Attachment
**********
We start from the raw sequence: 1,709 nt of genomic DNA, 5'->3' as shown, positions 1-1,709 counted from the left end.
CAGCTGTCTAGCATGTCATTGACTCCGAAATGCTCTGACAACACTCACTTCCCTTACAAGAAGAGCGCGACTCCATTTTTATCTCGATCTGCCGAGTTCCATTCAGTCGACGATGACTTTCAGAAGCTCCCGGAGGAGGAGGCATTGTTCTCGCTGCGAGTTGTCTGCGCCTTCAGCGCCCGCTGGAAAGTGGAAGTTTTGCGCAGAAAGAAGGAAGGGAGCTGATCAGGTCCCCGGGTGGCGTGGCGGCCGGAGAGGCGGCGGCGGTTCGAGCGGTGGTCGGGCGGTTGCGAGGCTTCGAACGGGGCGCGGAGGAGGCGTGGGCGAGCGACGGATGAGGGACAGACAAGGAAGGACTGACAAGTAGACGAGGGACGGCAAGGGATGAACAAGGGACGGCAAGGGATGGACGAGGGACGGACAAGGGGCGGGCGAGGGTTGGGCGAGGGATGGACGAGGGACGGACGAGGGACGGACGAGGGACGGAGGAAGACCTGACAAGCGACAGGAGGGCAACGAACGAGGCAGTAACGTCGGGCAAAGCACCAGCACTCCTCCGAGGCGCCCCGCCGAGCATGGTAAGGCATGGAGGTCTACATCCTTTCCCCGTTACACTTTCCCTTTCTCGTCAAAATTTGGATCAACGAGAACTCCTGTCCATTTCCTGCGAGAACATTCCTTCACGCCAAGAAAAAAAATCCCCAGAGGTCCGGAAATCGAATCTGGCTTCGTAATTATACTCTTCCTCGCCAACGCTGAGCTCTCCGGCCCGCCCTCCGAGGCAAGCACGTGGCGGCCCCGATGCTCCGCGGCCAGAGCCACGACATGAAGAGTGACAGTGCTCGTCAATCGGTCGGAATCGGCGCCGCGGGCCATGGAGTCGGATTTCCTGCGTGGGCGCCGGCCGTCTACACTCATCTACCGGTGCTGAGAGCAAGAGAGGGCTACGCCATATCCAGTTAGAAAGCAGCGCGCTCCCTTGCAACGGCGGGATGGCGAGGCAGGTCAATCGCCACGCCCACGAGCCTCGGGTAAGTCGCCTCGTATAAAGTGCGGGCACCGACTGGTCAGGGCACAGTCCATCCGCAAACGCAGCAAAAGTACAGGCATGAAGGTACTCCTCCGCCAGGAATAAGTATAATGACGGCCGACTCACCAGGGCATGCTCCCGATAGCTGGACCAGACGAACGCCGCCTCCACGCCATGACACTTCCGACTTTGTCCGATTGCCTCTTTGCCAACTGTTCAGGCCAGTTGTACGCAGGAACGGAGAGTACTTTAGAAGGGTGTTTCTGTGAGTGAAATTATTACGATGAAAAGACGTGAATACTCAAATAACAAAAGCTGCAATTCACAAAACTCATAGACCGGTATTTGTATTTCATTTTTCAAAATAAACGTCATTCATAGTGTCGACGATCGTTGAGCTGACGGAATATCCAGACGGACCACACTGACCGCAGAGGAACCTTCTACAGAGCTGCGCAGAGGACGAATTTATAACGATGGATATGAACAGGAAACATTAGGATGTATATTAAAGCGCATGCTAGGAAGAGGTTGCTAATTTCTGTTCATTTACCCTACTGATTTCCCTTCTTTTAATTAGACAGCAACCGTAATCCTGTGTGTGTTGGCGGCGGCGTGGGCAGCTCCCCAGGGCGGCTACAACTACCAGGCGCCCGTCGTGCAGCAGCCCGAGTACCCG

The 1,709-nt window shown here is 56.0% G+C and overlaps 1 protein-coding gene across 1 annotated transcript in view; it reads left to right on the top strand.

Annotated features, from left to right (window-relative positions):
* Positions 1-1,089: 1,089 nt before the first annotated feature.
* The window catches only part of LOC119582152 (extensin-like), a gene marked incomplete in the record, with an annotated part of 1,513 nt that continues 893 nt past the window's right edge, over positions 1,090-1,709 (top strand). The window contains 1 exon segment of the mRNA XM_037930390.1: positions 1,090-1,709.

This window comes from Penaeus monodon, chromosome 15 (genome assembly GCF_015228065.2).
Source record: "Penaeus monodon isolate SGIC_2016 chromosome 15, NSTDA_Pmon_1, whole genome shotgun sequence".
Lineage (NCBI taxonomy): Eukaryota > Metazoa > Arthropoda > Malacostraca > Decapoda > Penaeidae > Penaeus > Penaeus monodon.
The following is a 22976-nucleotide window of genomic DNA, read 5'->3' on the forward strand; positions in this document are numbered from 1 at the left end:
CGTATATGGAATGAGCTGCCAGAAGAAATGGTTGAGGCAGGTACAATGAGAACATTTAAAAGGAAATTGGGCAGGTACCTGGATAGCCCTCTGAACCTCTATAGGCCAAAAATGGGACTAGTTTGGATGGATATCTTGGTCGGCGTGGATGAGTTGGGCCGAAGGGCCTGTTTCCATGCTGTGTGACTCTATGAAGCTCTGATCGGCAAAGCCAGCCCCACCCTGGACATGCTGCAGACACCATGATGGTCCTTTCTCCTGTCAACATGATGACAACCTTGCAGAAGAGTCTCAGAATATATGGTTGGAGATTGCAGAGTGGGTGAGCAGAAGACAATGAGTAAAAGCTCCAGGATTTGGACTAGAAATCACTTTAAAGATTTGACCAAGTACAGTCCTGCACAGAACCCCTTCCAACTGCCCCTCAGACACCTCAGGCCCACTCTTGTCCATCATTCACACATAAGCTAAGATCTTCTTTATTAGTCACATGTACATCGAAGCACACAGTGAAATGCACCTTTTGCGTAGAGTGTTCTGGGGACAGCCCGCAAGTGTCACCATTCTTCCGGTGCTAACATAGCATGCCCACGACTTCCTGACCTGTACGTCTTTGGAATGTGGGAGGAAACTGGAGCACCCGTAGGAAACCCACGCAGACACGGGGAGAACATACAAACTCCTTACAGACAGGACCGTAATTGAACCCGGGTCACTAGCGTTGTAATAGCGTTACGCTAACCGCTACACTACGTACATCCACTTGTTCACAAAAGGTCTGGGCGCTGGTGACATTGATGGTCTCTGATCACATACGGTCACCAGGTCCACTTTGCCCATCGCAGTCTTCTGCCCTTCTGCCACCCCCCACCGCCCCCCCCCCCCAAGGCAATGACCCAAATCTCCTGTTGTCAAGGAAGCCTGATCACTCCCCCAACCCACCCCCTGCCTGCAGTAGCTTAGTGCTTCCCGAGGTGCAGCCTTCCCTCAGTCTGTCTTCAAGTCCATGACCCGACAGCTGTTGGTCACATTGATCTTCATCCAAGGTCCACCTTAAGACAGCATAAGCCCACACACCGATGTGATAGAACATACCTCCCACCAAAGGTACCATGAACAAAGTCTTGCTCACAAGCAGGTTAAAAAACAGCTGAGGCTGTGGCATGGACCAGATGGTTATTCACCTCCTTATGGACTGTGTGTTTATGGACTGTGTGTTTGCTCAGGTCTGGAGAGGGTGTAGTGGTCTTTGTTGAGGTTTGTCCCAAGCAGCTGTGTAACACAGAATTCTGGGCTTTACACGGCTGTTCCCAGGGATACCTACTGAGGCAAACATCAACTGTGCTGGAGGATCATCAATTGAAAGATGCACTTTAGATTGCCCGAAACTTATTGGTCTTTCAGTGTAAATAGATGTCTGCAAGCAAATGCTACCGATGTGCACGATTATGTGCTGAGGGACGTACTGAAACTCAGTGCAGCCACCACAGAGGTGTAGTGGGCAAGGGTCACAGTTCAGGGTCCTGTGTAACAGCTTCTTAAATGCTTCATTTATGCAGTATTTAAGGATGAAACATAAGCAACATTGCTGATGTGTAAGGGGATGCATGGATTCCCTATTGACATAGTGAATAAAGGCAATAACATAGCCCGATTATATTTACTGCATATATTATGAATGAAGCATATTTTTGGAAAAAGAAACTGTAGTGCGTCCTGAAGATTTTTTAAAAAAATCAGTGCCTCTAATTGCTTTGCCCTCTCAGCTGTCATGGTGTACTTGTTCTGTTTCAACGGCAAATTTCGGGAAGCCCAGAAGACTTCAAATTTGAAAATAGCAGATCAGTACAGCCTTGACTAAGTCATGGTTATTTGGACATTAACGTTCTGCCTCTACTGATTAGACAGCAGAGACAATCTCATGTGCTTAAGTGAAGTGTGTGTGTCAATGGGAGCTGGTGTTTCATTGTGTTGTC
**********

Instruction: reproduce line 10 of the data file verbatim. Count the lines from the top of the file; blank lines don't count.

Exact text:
The following is a 22976-nucleotide window of genomic DNA, read 5'->3' on the forward strand; positions in this document are numbered from 1 at the left end: